3. Better Space Utilization
As mentioned, there is a growing trend towards product diversification, where companies are now offering more options to consumers, such as additional sizes, flavors and health-conscious choices. As a result, the number of SKUs in most distribution centers is exploding. Some facilities once designed to house a few hundred SKUs are now dealing with thousands, leaving little room to spare.
Those challenged by SKU proliferation can consider an overhead robotic system that uses high-density, floor-based storage, where goods are stacked on the warehouse floor. This eliminates the need for racking or traveling around aisles. Plus, it reduces the number of movements required to pick an order. Facilities can store more products within their existing space, offsetting the costs of possible new construction. An overhead robotic system can also clear all products from the warehouse floor for easy, hygienic cleaning.
4. Flexibility to Keep Up During Seasonal Peaks
In all consumer goods industries, there are times of the year when demand spikes and orders come pouring in. For the food industry, companies tend to see spikes during the holiday season and in the summer months—times when people commonly host get-togethers.
Seasonal peaks can take a heavy toll on manual warehouse operations. Some try to hire temporary employees to get by, but that comes with challenges in providing proper training in a short span of time. But automated systems—particularly those with a modular design—are flexible and scalable, enabling facilities to adjust their number of robots to meet fluctuations in order volume—during seasonal highs and lows.
A notable example of a food company that is successfully leveraging automation is grocery leader Kroger. Namely, Kroger wanted to develop a state-of-the-art, automated plant and distribution center to achieve many of the benefits discussed above, including ensuring product quality and reducing employee risks of injury.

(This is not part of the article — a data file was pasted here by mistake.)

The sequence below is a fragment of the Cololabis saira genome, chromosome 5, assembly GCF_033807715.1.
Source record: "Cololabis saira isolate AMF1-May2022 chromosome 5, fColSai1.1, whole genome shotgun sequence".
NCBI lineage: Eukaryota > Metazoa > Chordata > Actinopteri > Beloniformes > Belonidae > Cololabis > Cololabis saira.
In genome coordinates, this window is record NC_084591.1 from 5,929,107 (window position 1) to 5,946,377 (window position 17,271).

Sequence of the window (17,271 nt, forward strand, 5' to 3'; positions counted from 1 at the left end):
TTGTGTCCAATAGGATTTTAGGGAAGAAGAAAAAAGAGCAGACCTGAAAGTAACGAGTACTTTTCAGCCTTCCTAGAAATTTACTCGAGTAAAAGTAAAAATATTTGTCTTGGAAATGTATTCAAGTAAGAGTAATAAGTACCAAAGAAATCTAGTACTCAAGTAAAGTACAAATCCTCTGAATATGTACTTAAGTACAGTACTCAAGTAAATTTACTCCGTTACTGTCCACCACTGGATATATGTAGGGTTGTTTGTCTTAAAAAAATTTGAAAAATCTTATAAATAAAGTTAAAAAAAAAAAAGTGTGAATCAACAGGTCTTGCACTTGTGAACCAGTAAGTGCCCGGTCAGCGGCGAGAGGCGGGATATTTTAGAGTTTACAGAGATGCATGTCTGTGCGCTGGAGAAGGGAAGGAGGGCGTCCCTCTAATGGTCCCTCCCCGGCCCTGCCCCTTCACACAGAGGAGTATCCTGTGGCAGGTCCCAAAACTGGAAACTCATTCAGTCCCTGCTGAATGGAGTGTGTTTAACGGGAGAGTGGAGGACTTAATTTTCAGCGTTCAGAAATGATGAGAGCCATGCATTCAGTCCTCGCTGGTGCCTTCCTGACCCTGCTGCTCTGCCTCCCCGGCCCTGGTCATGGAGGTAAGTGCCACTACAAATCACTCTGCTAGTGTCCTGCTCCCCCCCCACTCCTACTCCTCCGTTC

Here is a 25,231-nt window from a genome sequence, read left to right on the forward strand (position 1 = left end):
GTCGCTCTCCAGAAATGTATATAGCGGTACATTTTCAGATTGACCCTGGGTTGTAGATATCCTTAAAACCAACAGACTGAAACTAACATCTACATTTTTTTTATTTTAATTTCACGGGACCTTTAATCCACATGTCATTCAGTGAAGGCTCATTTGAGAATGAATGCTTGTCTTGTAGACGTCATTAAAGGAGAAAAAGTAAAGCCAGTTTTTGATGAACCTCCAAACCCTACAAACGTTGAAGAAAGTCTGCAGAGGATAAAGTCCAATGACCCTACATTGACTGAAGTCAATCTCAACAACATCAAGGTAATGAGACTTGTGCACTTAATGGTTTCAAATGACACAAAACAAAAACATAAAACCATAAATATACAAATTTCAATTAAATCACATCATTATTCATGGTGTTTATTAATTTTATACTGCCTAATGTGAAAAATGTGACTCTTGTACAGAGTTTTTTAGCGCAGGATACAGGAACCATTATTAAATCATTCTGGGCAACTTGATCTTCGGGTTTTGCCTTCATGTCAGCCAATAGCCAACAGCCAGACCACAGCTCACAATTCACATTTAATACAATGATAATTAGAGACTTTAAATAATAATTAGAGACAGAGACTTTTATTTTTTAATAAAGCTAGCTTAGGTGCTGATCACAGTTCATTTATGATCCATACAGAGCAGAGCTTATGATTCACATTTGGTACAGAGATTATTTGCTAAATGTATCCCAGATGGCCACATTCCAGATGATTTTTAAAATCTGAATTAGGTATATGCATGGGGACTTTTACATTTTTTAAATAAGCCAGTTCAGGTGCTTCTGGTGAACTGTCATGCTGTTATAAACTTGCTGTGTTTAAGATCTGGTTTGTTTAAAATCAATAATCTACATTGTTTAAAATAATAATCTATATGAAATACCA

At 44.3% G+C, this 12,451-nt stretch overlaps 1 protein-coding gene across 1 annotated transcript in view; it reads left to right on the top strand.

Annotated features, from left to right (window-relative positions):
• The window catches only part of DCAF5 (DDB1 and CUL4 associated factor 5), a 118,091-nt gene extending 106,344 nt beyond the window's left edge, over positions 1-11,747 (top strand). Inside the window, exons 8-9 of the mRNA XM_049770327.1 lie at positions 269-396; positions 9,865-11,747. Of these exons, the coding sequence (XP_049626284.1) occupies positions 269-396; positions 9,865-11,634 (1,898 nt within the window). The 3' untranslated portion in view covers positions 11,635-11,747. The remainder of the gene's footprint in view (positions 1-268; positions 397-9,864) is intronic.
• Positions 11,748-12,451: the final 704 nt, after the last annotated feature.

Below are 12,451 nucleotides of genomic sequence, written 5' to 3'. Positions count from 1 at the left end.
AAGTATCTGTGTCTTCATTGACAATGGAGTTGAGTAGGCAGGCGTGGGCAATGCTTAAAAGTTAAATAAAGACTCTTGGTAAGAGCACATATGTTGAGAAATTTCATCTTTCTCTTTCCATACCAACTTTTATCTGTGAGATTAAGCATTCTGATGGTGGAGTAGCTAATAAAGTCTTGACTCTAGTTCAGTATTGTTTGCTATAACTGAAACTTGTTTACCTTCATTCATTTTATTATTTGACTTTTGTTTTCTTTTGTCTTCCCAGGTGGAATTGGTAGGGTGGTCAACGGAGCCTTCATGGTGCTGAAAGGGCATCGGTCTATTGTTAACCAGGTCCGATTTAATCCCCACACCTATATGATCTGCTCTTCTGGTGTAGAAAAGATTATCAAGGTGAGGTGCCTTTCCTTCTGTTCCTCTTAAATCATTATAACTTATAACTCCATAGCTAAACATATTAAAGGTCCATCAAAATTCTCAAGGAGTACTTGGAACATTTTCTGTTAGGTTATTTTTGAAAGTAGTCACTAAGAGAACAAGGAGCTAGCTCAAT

Built in Denver, Colorado, Kroger’s “Mountain View Foods” facility processes fresh conventional and organic milk, and packages aseptically processed milk, creams and juices. Within Mountain View Foods, Kroger has installed an end-to-end automated system that can store up to 36,000 crates and pick 32,000 crates per day. Cases are picked according to specified sequences on one end of the facility and then palletized for truck loading at the other, with significant storage buffering in between.
A warehouse control system (WCS) controls all robotic movements and serves as the brains behind the automation. The software also collects data on each processed order, giving Kroger traceable information to meet food safety requirements. Kroger benefits from orders picked with 100-percent accuracy, at faster speeds, which results in shorter lead times and optimal product freshness for shoppers.
Kroger’s story demonstrates the power of automation in enabling more streamlined order fulfillment. Those that choose to automate can overcome the many challenges that inhibit efficient product flow and thereby bolster their supply chain velocity. Simply put, faster fulfillment means fresher products in stores. And, fresher products are safer products for consumers to enjoy.